Each element depends on the others. Understanding your unique characteristics means being able to grasp the real value you bring to your customers. Detecting your target customers means you can choose the right segmentation in the marketplace. By defining the competing alternatives to your product, you identify its unique characteristics, which only it can do as well. And so on.
1 – Competing alternatives
The first question to ask yourself is: if you didn’t exist, what would your customers do? Don’t just think about your direct competitors. Competing alternatives to Netflix aren’t just Disney+ and Amazon Prime. Instead of watching Netflix, users can also sleep or scroll through TikTok.
When it comes to SaaS, April Dunford says that in 25% of cases, the chosen alternative is to do nothing, to continue using the system already in place. Even if it’s an Excel spreadsheet that’s anything but functional.
2 – Unique characteristics
Now that you’ve figured out who your competitors are, you can establish your unique characteristics. What do you do that your competing alternatives don’t?
Going back to Clay Christensen and the job-to-be-done when he was trying to increase McDonald’s milkshake sales, the 8:30 milkshake’s unique characteristic was that it was food in a cup, unlike a donut. Okay, but what’s the advantage? We’re getting there.
3 – Value to your customers
The 8:30 a.m. milkshake had the advantage of keeping drivers’ hands busy on the way to work, staving off hunger without getting their hands dirty. The donut couldn’t do the job so well: it sticks to the fingers.
In short, turn your features into benefits. Without drowning your customer in benefits. You need to find the core value for your customers.
Bonus: you’ll be able to choose your North Star Metric to guide your teams towards a single objective, in the service of your growth. Indeed, Sean Ellis describes the North Star Metric as the metric that best represents the value delivered to your customers.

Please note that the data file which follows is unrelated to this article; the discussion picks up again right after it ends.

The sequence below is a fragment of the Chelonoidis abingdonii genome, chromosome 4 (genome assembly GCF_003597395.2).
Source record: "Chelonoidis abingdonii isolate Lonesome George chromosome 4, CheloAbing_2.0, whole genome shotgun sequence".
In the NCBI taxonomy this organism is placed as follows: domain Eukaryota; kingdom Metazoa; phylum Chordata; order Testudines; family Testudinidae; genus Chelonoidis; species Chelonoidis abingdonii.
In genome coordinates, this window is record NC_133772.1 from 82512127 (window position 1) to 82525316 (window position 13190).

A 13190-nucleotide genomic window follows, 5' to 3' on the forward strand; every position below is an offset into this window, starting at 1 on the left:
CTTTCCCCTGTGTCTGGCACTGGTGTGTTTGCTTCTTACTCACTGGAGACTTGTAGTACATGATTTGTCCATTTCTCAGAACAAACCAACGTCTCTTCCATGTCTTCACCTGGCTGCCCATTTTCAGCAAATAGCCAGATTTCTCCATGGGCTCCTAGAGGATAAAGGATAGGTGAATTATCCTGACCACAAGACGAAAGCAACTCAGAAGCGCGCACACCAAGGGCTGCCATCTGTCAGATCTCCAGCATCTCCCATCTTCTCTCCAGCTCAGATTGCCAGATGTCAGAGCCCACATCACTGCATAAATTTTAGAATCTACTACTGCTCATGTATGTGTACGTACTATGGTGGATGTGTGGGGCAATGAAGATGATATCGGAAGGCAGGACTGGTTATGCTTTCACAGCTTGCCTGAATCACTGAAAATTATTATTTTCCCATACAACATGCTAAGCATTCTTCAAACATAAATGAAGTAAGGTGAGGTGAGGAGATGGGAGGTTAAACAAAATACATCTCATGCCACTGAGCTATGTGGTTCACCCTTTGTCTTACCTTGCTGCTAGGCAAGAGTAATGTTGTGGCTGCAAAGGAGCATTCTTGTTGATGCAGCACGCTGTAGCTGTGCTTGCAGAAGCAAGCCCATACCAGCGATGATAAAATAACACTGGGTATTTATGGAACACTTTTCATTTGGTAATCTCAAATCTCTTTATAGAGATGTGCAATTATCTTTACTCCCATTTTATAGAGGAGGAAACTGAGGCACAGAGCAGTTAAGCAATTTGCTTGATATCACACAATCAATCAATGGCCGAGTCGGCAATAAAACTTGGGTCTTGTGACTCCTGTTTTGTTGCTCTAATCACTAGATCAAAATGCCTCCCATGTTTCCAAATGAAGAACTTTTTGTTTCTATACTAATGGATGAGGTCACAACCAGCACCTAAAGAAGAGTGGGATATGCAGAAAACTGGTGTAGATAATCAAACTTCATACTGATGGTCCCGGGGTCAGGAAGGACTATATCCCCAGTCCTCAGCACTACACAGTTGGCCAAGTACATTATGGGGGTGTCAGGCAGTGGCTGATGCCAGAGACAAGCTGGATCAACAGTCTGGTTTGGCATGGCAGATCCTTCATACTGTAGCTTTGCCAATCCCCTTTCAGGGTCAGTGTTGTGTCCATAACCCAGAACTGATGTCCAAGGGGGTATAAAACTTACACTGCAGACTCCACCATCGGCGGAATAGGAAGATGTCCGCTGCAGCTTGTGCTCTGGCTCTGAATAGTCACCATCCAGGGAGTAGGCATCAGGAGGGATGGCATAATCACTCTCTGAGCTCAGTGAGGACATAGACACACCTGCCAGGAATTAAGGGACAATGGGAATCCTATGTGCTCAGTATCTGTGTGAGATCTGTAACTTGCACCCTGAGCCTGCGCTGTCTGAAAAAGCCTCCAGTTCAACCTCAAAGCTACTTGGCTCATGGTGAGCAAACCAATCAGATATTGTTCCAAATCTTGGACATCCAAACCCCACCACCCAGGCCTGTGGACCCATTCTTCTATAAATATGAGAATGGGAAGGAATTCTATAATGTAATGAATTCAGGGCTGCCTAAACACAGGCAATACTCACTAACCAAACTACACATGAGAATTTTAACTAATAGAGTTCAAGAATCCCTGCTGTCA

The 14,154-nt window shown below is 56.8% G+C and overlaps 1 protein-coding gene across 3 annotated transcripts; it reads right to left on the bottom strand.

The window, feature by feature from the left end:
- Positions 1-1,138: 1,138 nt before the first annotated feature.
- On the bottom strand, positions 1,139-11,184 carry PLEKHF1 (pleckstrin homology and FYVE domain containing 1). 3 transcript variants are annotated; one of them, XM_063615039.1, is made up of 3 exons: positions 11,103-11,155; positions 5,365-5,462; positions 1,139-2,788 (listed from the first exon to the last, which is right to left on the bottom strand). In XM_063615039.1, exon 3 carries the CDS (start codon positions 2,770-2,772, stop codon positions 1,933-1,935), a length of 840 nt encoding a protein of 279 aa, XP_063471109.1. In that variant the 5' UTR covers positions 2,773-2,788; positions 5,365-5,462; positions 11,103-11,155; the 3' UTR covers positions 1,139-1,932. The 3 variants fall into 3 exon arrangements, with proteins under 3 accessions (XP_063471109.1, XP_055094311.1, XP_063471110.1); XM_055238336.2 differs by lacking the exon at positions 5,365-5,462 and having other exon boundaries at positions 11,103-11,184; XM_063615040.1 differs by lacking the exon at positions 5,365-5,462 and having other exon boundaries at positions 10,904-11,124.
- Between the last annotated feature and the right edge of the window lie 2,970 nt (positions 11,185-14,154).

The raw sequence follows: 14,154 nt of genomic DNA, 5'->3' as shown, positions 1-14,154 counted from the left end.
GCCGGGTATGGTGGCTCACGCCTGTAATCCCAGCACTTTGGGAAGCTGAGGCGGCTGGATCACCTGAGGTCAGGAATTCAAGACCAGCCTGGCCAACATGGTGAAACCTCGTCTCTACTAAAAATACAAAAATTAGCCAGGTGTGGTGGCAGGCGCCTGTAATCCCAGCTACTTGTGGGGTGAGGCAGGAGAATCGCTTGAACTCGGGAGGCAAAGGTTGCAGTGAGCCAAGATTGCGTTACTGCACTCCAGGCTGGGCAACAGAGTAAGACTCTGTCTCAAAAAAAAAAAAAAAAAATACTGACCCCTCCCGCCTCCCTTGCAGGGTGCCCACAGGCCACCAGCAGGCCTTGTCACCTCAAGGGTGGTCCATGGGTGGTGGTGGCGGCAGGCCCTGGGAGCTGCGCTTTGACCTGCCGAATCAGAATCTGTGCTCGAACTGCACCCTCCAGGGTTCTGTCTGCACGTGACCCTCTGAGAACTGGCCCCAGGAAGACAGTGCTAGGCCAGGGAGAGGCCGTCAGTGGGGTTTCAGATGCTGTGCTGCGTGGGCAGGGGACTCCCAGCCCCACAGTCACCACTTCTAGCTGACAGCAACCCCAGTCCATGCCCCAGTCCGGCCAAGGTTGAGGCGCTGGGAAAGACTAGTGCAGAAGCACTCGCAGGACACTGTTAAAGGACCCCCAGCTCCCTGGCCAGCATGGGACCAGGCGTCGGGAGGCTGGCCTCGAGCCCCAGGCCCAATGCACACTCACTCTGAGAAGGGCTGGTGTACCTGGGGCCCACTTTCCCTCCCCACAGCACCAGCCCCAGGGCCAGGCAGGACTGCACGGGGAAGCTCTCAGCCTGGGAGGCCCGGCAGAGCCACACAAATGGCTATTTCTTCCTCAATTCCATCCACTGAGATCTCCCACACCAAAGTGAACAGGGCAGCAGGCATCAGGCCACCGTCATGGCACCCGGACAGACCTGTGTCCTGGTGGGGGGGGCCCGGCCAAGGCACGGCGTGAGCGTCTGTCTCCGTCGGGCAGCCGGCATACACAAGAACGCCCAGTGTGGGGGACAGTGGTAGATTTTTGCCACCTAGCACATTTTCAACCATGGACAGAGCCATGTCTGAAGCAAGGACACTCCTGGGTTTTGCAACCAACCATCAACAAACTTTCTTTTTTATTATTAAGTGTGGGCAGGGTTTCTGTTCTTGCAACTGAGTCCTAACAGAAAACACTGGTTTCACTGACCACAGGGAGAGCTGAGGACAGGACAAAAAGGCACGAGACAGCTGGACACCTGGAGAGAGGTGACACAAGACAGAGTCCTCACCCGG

4 – Target clientele segmentation
No secret: to find the right positioning, you need to find the right customers. This is especially true for SaaS. So, who cares about the problem you’re solving? Who really cares about the value you deliver?
Again, don’t make assumptions. Meet your customers and conduct interviews:
- Who’s most excited about your product?
- What’s their profile?
- What is their main use for your product?
5 – Market category
Thanks to the four elements above, you’ll be able to position yourself in the most obvious market category. The best market to conquer is the one most likely to understand the value you deliver.
The mistake is often to aim for a very broad market, especially in SaaS. Your positioning is not set in stone; it evolves as you grow and as your vision evolves. It’s easier to explain why you’re the best solution for a niche market, and then to expand your minimum viable market as you go along.
For example, when Mailchimp launched its email marketing offering in the early 2000s, it was specifically designed for very small businesses. It was an alternative to the overly large and expensive email software of the time. Little by little, Mailchimp expanded its offering before being sold for $12 billion in 2021 to Intuit.
Finding your positioning is an essential step in your company’s development. It will help you define your differentiation strategy, build your branding, and establish your pricing. Above all, your positioning will let your customers know why they should buy your product. As April Dunford says: You know your product is awesome-but does anybody else?
Midjourney Prompt/market overcrowed pop art –ar 3:2 –s 1000
Photo – I took this at April Dunford’s talk during Inbound Marketing France in Rennes lon June 13, 2023 (a replay is available)